BOWDICH: I have heard those reports. I'm not going to confirm that at this point. I'm not aware of the facts of that yet.

Yes, sir?

QUESTION: Dave, what is the status Enrique Marquez? What was his role and where is he right now? Has he been arrested? Has he charged?

BOWDICH: I'm not prepared to discuss Mr. Marquez at this point. I'm going to discuss him.

Yes, ma'am?

QUESTION: (OFF-MIKE) Do you know yet?

BOWDICH: I don't know the answer to that.



BOWDICH: We have not found any evidence of suicide vests yet.



QUESTION: With the preplanning, any idea how long, weeks, months, years,the preplanning was on this?

BOWDICH: We still don't know. We're still building it out. I'm going to take one more question.


BOWDICH: Yes, ma'am.

QUESTION: (OFF-MIKE) video was there in the IRC? And does the video show any of these -- the two -- the shooters clearly identified?

BOWDICH: We are still going through what type of video is available.

Back to the data exploitation, you bring me to that. There's continued data exploitation that is going on as we speak. And that will continue for some time.

That is a painstaking process. That -- as I have said, in the past, we hope to get towards their intent with some of the data exploitation of the digital media.

From now -- at this point, at this point, I'm going to introduce ATF's assistant special agent in charge John D'Angelo.

JOHN D'ANGELO, ATF ASSISTANT SPECIAL AGENT IN CHARGE: I'm going to talk briefly about the guns.

It's been widely reported in the media that there were five guns involved in this investigation, recovered throughout this investigation. From what we have -- we have traced those guns and what the trace results reveal is that all these firearms were originally purchased from FFLs in California from a period -- a time period between 2007 and 2012.

FFL is a term we shorten -- abbreviation for federal firearms licensee, commonly, a retailer who sells firearms.

Farook himself purchased a Llama and Springfield Armory .9-millimeter pistols that were recovered at the scene, as the Savage .22-caliber rifle that was recovered during the search warrant.

We have both the federal documentation and the California documentation to establish that he actually purchased the firearm. His name and identifying information appears on all that paperwork.

Enrique Marquez purchased the two assault weapons that you have seen shown on the media, the DPMS and Smith & Wesson rifles .556 rifles. We have the paperwork documenting those purchase as well. Right now, our major concern, the FBI, ATF and the JTTF, is determine how those firearms, the rifles in particular, got from Marquez to Farook and Malik.

The firearms at present are at the FBI laboratory where they're -- where the FBI is performing forensic examination on them. After that forensic examination is done, we will do a complete and thorough determination, examination and determination of just exactly what these firearms are.

Right now, I'm going to turn it over to Chief Burguan, who will address some other issues pending the matter.


I'm going to talk a little bit about local response and what's going on in the city of San Bernardino, as well as the region. Everybody saw what happened in the city of Riverside yesterday, what was believed to be an active shooter incident. It brought about a massive police response.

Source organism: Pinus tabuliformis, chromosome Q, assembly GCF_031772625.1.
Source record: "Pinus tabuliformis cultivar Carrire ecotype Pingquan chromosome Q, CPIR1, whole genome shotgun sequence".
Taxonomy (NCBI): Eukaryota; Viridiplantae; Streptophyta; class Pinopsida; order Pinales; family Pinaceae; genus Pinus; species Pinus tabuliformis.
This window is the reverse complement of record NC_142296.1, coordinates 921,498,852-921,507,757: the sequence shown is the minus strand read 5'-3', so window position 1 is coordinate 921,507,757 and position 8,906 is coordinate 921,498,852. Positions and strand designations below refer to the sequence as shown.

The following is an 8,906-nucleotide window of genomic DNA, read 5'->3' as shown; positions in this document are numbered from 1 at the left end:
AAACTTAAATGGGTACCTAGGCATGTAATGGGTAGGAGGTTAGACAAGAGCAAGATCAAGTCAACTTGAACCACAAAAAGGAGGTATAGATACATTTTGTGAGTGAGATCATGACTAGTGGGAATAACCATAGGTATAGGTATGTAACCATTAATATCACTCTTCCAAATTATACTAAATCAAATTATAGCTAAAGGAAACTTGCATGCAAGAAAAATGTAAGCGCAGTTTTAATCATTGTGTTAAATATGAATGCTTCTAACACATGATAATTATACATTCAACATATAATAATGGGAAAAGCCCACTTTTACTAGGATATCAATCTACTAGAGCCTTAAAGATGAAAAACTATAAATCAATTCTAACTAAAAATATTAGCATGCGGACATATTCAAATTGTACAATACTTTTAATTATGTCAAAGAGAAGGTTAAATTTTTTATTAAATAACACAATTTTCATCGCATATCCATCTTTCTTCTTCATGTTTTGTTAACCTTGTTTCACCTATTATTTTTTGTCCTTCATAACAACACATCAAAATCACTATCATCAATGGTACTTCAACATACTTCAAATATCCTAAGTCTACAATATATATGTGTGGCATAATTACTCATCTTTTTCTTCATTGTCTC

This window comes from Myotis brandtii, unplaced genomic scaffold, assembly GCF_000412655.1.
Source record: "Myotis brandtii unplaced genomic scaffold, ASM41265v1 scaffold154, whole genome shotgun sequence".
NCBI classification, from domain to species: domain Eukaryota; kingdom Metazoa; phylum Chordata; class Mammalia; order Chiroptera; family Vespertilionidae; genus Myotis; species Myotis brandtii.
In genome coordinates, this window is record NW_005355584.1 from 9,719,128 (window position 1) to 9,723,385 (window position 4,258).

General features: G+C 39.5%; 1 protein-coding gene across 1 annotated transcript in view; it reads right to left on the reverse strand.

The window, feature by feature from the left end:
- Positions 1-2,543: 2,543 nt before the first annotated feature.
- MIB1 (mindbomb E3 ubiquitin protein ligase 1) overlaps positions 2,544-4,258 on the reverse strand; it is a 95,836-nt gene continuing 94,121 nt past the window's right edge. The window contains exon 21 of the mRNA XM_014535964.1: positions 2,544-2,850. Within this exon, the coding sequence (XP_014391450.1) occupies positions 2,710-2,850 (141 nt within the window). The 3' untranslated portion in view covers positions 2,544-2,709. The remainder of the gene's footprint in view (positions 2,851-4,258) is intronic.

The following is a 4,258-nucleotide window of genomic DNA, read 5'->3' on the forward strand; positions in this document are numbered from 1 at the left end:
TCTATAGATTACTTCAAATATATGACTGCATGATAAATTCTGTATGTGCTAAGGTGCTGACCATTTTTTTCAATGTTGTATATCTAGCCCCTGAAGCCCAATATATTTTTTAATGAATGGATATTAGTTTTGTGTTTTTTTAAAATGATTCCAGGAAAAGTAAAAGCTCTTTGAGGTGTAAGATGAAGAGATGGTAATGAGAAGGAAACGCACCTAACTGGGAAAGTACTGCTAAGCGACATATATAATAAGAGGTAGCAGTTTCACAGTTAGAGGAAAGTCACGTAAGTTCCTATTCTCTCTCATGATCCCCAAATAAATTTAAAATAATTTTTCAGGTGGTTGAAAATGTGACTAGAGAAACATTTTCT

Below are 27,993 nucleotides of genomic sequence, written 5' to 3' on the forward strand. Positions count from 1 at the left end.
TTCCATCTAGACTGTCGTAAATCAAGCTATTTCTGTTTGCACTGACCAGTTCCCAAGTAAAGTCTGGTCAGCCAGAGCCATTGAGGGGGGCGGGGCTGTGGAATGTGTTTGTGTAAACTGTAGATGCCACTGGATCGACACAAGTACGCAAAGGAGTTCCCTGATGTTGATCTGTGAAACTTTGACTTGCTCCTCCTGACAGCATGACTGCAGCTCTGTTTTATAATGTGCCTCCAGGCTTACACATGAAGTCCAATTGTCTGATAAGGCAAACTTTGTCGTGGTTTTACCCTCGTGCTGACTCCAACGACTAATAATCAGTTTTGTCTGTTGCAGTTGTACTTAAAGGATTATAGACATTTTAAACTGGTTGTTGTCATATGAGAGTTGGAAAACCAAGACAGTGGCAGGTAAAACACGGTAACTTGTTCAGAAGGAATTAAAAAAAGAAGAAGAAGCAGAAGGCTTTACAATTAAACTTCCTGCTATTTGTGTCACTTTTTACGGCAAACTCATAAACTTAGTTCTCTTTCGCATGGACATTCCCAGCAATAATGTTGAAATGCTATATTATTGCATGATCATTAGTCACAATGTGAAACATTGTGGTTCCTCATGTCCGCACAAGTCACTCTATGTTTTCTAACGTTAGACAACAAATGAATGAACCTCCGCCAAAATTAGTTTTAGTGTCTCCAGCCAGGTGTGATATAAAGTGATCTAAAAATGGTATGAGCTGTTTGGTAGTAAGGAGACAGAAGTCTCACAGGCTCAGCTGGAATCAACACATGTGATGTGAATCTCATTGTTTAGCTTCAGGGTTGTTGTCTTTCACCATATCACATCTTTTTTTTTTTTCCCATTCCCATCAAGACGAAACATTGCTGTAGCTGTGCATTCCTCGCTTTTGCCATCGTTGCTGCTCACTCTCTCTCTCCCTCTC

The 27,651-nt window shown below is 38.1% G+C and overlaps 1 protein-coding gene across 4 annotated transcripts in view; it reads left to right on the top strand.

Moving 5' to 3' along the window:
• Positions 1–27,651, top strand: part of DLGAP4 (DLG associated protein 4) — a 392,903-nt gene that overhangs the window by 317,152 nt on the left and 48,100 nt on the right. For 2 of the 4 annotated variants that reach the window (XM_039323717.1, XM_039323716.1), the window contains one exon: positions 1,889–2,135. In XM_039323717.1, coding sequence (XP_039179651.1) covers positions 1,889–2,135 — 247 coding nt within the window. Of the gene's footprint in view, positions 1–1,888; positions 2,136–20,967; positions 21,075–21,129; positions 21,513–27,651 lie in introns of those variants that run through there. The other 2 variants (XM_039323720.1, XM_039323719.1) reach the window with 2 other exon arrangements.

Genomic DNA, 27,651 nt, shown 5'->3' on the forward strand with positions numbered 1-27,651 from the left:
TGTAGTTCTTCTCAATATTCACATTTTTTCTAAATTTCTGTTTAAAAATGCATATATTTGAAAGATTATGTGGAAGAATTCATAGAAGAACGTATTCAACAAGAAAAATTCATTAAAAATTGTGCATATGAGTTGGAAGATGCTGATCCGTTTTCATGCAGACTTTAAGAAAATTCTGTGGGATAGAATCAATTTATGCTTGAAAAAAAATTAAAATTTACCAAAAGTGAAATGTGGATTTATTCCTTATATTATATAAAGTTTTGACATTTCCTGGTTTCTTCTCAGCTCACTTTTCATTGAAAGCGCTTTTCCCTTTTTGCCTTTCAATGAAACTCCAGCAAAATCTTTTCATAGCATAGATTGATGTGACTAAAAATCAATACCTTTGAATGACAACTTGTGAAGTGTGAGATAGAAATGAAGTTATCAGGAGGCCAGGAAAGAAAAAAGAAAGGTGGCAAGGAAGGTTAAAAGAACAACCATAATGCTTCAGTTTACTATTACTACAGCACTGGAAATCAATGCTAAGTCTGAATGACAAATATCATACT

I think that is indicative of the fact that people are on edge and people are a little extra cautious, which is good. That's what we're asking people to do. The massive response really came as a result of local law enforcement, who has really stepped up their patrols and they have stepped up their presence in the region.

The city of San Bernardino, we have been on a 12 on, 12 off tactical alert status since the incident happened on Wednesday. We are getting to the point where we're going to start letting some of our guys have some days off and be home with their family.

But rest assured we will have increased staffing, a number of additional folks working overtime to provide safety and security to the region. And I think I speak for Sheriff McMahon as well when I say that we have really, truly stepped up our efforts. We will be there for people and at minimum you will see an increased police presence in our city and in the immediate region through the Christmas holiday season.

OK? Thank you very much. Future press conferences will be announced by the FBI. We will see you in a bit.

HARLOW: There you have it, a press conference from the FBI, local police and ATF there in San Bernardino, California.


A lot to go through. Many, many really major developments and headlines. I think the biggest headline that we have learned out of this is that according to the FBI, they say both of the shooters were radicalized and they were radicalized for some time. Whether that is months or years, we don't know, but both Tashfeen Malik and Syed Farook both radicalized.

The question is where they were radicalized, by whom, or, as you heard the FBI assistant director there saying, potentially, it was radicalization through the Internet and not necessarily by a person.

I want to bring in our panel to go over all of this, Kyung Lah. She is at the news conference, CNN justice correspondent Evan Perez, Shawn Henry, former FBI assistant director, CNN global affairs analyst Kimberly Dozier.